Danger on two wheels: passive and active safety.

By nature one stationary thing can keep it’s balance only and only if it has at least three anchors. Like a tripod. On two wheels, you need another complementary leg which can be a forward vector like speed or luck, good or bad. 

Recently my best friend Mustafa had an accident while he was at a training session on his bicycle. He suddenly lost grip and went down hitting his head to pavement. It was such a sudden hit that he is still in semi-coma status and we all of his friends and family are waiting him to recover. How can a bicycle be so dangerous? This sad experience restarted me to think about how safe really a bicycle or motorcycle is.

A bicycle is a great hobby. It makes you commute to work, do training, and even travel. And by doing those in a proper way, your health improves followed by improvement in attitude towards mad human beings rushing through the chaos of large cities. This wonderful world comes with its drawbacks. The most important concern is safety. Unless you are riding your bicycle in a recreational area without other road users then danger awaits you. At speed around 20-30 km/h your bicycle can turn into an extremely dangerous device. The road furnitures & fittings, pushing car drivers and the countless hazards in a city can all turn biker’s life into hell. Normally you would say that that speed is not too much. Yes it is, but the relative low speed in urban areas comes with very little protective gear. A cyclist going through traffic at 20-30 km/h speed without any protection other than a partially covering takes greater risks than a motorcyclist on full gear.

Bicycle became a top class hobby after the introduction of highly engineered and designed bicycles. And because of the looks and the prices it somehow became a hobby of top class, highly educated people. At this point people stop thinking about hazards or ignore them. People think about the branded helmet will save their lives. The superb bicycle that they have can easily speed up to 50 km/h. They forget that their bike is just 10 kgs and how vulnerable they are. A bicycle can easily change direction with a minor push on the handlebar and the taxi driver talking to his customer can not even realise the presence of the rider. 

Let’s come to motorcycles. Ok motorcycle riders wear more than bicycle riders wears. Good gear looks special and very protective: but, how protective? Here we face the same issue: a modern motorcycle with cornering ABS, three level traction control, lowered centre of gravity; will never save your life unless you change your mentality.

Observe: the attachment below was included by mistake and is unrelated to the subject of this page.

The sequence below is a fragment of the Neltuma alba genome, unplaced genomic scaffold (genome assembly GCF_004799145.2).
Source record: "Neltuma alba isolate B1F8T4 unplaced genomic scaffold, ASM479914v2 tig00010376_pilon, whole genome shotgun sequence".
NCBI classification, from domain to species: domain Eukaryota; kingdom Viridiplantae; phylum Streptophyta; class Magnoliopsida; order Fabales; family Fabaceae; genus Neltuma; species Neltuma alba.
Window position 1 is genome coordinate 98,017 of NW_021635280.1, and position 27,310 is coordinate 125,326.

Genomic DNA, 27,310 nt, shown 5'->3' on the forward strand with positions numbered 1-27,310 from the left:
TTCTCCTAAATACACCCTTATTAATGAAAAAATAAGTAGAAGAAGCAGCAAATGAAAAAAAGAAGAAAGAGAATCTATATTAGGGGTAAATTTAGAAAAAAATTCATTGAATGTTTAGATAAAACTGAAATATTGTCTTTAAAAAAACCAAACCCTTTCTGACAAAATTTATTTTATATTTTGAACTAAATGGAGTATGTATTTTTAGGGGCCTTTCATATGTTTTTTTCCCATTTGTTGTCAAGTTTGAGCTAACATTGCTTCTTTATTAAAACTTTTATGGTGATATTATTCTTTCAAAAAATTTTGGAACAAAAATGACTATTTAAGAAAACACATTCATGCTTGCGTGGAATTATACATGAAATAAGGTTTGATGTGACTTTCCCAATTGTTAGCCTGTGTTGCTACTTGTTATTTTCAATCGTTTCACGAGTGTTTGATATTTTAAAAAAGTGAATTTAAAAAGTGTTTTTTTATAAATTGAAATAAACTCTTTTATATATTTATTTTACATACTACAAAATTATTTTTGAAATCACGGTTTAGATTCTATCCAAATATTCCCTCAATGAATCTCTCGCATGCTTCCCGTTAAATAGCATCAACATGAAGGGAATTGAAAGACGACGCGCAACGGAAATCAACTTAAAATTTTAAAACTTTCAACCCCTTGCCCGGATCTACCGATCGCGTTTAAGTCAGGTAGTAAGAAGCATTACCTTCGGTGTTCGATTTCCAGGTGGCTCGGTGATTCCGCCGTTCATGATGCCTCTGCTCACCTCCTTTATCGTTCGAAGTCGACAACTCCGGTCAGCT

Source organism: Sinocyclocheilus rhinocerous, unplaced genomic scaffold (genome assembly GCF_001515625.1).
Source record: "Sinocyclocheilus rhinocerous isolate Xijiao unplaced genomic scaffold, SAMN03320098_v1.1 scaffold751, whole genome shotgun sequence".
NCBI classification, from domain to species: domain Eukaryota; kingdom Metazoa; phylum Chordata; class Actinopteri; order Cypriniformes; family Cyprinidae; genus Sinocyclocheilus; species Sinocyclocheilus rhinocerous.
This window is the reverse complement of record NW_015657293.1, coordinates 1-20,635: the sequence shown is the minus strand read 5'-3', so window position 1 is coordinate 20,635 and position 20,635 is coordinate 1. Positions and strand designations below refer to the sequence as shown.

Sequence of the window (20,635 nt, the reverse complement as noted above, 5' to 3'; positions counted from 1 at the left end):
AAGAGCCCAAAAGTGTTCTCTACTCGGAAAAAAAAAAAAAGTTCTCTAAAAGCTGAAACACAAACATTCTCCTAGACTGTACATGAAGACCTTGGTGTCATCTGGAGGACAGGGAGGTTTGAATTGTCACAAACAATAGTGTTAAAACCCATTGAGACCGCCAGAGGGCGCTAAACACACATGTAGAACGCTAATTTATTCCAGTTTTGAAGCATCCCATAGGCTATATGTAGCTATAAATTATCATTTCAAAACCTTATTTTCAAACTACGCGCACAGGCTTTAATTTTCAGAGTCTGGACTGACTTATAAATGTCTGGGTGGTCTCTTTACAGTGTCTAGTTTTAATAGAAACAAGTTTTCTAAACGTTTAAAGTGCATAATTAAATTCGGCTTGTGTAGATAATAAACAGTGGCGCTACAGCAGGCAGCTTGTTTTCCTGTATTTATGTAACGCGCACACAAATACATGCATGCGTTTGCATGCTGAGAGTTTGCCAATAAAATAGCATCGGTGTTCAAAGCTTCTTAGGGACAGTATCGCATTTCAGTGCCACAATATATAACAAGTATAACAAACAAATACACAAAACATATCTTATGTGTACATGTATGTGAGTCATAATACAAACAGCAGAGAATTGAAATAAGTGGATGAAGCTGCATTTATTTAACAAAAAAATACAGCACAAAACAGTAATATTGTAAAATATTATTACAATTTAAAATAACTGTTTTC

The best protector remain your brain.

All two wheelers have a natural (gravity ridden) tendency to go down flat. Whenever you stop thinking on two wheelers, inertia takes affect and acts. Your moving body wants to move further but it can do so only if the brain is in control, if you consciously continue thinking and evaluating.

Last thing about how all this system can really work is to start up it with good knowledge. Like learning the theory behind riding a bicycle or motorcycle. Know some physics, philosophy, even geography. Be mindful of what you do. Keep educated, learn from different resources and compare, put your brain in action. 

2 thoughts on “Danger on two wheels: passive and active safety.

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  1. it is a very useful article, thank you.
    as an old amateur road cyclist, I have experienced many or even more of the dangers you mentioned in your article. As a road cyclist, we have to driving on the highway among other vehicles and this situatiın brings too much risks.
    However, ı regretfully say that, as a road cyclist, the first priority for us is the lightness of our bicycles and our equipment. As you mention on your article helmets doesnt save our lifes (I saw people fall off their bikes and crash the helmet while they wete descending from mountain road at 70 km/h)

    1. Luckily Mustafa recovered mostly as a note. There is nothing to add to your comment. We have to create ourselves time and space to think and react. That;s it and the only rule..

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